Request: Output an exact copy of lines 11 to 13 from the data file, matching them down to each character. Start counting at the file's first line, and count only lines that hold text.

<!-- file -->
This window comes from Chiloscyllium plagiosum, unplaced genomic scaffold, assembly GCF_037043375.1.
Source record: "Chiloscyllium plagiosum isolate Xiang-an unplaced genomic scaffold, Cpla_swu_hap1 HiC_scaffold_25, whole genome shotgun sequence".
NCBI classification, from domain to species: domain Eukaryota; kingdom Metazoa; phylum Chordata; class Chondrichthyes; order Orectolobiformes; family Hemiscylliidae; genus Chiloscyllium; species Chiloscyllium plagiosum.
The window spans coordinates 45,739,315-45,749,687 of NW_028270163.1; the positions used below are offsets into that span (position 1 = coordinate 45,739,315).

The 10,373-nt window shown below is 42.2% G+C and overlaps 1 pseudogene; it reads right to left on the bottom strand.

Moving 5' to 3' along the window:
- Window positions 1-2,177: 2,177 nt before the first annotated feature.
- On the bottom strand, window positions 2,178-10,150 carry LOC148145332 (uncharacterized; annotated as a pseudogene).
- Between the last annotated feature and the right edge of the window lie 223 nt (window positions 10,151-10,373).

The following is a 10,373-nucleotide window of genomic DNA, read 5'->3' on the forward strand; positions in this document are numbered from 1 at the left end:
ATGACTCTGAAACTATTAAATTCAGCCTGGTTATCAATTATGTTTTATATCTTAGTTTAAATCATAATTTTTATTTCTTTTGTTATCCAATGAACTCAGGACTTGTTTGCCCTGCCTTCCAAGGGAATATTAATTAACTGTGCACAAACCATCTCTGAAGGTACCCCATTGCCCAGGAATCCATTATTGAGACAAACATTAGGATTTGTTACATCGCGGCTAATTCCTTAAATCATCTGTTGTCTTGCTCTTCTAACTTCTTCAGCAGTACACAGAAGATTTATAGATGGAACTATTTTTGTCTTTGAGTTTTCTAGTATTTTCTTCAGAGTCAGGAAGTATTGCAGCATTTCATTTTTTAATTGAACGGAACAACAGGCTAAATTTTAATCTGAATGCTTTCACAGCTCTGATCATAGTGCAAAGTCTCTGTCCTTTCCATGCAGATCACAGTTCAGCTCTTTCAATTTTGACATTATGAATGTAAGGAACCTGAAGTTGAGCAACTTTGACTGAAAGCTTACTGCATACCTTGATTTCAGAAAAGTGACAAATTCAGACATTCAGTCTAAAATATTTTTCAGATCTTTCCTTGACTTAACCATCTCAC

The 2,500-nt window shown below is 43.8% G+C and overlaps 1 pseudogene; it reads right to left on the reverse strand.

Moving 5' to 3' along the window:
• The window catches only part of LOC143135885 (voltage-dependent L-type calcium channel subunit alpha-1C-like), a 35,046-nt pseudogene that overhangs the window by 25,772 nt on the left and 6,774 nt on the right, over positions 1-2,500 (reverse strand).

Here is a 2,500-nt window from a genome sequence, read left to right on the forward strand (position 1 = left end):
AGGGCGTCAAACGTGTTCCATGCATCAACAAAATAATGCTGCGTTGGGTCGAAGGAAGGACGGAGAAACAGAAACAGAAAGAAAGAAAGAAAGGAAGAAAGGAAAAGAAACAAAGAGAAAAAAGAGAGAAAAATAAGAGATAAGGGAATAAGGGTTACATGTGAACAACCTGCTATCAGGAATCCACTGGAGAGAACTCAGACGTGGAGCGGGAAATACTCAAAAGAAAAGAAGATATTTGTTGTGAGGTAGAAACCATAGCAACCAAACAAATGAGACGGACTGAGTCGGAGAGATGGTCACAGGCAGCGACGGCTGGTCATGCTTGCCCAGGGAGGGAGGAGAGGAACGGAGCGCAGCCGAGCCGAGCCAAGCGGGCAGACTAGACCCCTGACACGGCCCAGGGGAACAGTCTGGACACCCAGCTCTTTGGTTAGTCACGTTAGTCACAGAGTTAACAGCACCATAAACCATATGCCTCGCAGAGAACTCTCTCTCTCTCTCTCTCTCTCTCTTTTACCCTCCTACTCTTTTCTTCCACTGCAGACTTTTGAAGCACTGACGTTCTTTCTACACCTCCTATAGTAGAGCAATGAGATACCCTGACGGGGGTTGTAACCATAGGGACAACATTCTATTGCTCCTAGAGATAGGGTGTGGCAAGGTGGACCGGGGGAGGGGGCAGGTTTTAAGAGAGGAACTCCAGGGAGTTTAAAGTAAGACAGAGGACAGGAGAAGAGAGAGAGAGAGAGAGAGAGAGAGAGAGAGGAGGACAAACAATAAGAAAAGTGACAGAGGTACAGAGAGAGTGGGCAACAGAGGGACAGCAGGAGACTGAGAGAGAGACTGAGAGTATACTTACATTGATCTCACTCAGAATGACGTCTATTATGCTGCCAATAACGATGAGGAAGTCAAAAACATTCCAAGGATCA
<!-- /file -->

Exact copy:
ATGACTCTGAAACTATTAAATTCAGCCTGGTTATCAATTATGTTTTATATCTTAGTTTAAATCATAATTTTTATTTCTTTTGTTATCCAATGAACTCAGGACTTGTTTGCCCTGCCTTCCAAGGGAATATTAATTAACTGTGCACAAACCATCTCTGAAGGTACCCCATTGCCCAGGAATCCATTATTGAGACAAACATTAGGATTTGTTACATCGCGGCTAATTCCTTAAATCATCTGTTGTCTTGCTCTTCTAACTTCTTCAGCAGTACACAGAAGATTTATAGATGGAACTATTTTTGTCTTTGAGTTTTCTAGTATTTTCTTCAGAGTCAGGAAGTATTGCAGCATTTCATTTTTTAATTGAACGGAACAACAGGCTAAATTTTAATCTGAATGCTTTCACAGCTCTGATCATAGTGCAAAGTCTCTGTCCTTTCCATGCAGATCACAGTTCAGCTCTTTCAATTTTGACATTATGAATGTAAGGAACCTGAAGTTGAGCAACTTTGACTGAAAGCTTACTGCATACCTTGATTTCAGAAAAGTGACAAATTCAGACATTCAGTCTAAAATATTTTTCAGATCTTTCCTTGACTTAACCATCTCAC

The 2,500-nt window shown below is 43.8% G+C and overlaps 1 pseudogene; it reads right to left on the reverse strand.

Moving 5' to 3' along the window: